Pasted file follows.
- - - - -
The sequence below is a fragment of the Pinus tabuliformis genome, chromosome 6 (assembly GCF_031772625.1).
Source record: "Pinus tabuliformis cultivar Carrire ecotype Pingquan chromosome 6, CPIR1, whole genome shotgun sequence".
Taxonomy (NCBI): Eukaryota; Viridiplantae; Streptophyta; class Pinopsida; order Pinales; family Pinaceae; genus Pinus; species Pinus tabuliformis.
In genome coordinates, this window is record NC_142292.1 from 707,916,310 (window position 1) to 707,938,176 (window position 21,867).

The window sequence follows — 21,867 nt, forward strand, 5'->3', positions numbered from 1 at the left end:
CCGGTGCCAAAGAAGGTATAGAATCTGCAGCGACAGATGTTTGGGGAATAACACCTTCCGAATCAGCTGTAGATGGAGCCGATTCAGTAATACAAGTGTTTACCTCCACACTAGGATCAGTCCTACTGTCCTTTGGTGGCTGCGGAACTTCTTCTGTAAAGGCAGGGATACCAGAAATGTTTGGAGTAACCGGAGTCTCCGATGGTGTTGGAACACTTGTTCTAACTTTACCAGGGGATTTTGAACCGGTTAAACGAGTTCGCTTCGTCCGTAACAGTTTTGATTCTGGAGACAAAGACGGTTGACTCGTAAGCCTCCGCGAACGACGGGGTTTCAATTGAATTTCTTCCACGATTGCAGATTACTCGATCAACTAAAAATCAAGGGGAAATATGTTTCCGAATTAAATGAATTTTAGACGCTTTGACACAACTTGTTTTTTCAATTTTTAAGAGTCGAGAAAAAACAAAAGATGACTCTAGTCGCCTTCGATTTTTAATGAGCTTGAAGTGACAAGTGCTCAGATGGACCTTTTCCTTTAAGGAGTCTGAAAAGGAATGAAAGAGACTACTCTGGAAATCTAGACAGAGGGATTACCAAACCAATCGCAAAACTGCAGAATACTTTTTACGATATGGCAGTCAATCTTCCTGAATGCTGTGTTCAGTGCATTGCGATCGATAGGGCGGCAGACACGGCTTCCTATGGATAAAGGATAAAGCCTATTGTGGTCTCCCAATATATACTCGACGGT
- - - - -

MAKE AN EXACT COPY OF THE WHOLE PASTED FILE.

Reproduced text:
The sequence below is a fragment of the Pinus tabuliformis genome, chromosome 6 (assembly GCF_031772625.1).
Source record: "Pinus tabuliformis cultivar Carrire ecotype Pingquan chromosome 6, CPIR1, whole genome shotgun sequence".
Taxonomy (NCBI): Eukaryota; Viridiplantae; Streptophyta; class Pinopsida; order Pinales; family Pinaceae; genus Pinus; species Pinus tabuliformis.
In genome coordinates, this window is record NC_142292.1 from 707,916,310 (window position 1) to 707,938,176 (window position 21,867).

The window sequence follows — 21,867 nt, forward strand, 5'->3', positions numbered from 1 at the left end:
CCGGTGCCAAAGAAGGTATAGAATCTGCAGCGACAGATGTTTGGGGAATAACACCTTCCGAATCAGCTGTAGATGGAGCCGATTCAGTAATACAAGTGTTTACCTCCACACTAGGATCAGTCCTACTGTCCTTTGGTGGCTGCGGAACTTCTTCTGTAAAGGCAGGGATACCAGAAATGTTTGGAGTAACCGGAGTCTCCGATGGTGTTGGAACACTTGTTCTAACTTTACCAGGGGATTTTGAACCGGTTAAACGAGTTCGCTTCGTCCGTAACAGTTTTGATTCTGGAGACAAAGACGGTTGACTCGTAAGCCTCCGCGAACGACGGGGTTTCAATTGAATTTCTTCCACGATTGCAGATTACTCGATCAACTAAAAATCAAGGGGAAATATGTTTCCGAATTAAATGAATTTTAGACGCTTTGACACAACTTGTTTTTTCAATTTTTAAGAGTCGAGAAAAAACAAAAGATGACTCTAGTCGCCTTCGATTTTTAATGAGCTTGAAGTGACAAGTGCTCAGATGGACCTTTTCCTTTAAGGAGTCTGAAAAGGAATGAAAGAGACTACTCTGGAAATCTAGACAGAGGGATTACCAAACCAATCGCAAAACTGCAGAATACTTTTTACGATATGGCAGTCAATCTTCCTGAATGCTGTGTTCAGTGCATTGCGATCGATAGGGCGGCAGACACGGCTTCCTATGGATAAAGGATAAAGCCTATTGTGGTCTCCCAATATATACTCGACGGT